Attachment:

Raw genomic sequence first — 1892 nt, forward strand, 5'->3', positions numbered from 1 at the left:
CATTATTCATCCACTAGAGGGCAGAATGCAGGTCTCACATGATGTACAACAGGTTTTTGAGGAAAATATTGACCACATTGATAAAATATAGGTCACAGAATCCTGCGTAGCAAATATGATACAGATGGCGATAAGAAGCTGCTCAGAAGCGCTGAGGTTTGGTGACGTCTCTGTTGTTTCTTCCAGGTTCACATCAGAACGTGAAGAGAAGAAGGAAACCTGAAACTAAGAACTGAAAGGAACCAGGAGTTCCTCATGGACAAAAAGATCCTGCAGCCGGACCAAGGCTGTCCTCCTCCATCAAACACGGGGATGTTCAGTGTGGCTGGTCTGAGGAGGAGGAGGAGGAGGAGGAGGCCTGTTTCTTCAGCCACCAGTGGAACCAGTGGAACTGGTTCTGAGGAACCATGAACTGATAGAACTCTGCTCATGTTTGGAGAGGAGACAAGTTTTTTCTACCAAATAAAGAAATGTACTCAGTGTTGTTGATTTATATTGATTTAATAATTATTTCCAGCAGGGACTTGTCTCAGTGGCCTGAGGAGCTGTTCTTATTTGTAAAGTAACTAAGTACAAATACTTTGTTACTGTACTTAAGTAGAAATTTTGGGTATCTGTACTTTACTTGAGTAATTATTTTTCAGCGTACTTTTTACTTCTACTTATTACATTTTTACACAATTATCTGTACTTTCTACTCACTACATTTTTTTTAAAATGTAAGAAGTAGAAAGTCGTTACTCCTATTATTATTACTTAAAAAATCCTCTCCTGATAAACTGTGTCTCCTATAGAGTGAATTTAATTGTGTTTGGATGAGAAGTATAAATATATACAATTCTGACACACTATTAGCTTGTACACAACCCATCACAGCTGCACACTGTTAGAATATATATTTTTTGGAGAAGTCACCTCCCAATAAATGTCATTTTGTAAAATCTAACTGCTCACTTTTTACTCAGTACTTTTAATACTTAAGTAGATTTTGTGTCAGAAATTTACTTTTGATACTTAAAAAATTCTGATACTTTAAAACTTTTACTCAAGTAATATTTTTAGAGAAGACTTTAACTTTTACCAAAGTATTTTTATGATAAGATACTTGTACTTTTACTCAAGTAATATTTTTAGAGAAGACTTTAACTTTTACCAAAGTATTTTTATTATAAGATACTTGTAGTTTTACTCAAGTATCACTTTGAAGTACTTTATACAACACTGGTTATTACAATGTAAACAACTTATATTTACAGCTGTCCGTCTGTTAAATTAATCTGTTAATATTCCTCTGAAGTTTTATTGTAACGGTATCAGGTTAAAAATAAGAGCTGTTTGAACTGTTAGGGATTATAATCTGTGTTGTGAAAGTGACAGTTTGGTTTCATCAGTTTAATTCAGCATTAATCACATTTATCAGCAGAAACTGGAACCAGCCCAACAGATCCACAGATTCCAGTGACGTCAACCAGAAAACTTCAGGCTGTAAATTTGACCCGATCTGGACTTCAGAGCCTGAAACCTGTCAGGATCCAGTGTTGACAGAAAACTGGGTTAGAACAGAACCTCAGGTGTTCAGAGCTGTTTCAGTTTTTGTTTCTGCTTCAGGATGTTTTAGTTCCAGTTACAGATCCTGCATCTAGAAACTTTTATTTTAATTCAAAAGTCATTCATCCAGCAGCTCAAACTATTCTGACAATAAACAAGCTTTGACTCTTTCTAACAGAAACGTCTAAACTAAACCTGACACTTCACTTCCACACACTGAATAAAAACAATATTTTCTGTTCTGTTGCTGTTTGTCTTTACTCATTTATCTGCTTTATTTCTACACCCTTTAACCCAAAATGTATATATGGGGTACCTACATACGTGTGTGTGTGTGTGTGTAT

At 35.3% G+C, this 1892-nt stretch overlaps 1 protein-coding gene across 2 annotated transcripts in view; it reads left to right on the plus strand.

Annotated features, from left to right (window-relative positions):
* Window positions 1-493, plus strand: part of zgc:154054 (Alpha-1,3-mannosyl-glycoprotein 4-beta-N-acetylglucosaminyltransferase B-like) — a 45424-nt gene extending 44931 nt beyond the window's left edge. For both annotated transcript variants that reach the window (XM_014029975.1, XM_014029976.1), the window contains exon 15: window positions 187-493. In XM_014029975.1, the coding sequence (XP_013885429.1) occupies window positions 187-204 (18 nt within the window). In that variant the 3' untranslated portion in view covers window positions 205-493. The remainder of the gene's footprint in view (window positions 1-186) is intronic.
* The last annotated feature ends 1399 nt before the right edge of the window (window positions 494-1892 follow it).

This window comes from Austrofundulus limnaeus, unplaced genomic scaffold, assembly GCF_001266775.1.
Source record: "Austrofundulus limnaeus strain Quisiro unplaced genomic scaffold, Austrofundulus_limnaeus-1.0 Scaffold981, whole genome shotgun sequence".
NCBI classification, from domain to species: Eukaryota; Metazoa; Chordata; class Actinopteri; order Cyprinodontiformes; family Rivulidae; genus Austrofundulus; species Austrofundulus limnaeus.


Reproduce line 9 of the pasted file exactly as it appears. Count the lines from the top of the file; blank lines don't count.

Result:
NCBI classification, from domain to species: Eukaryota; Metazoa; Chordata; class Actinopteri; order Cyprinodontiformes; family Rivulidae; genus Austrofundulus; species Austrofundulus limnaeus.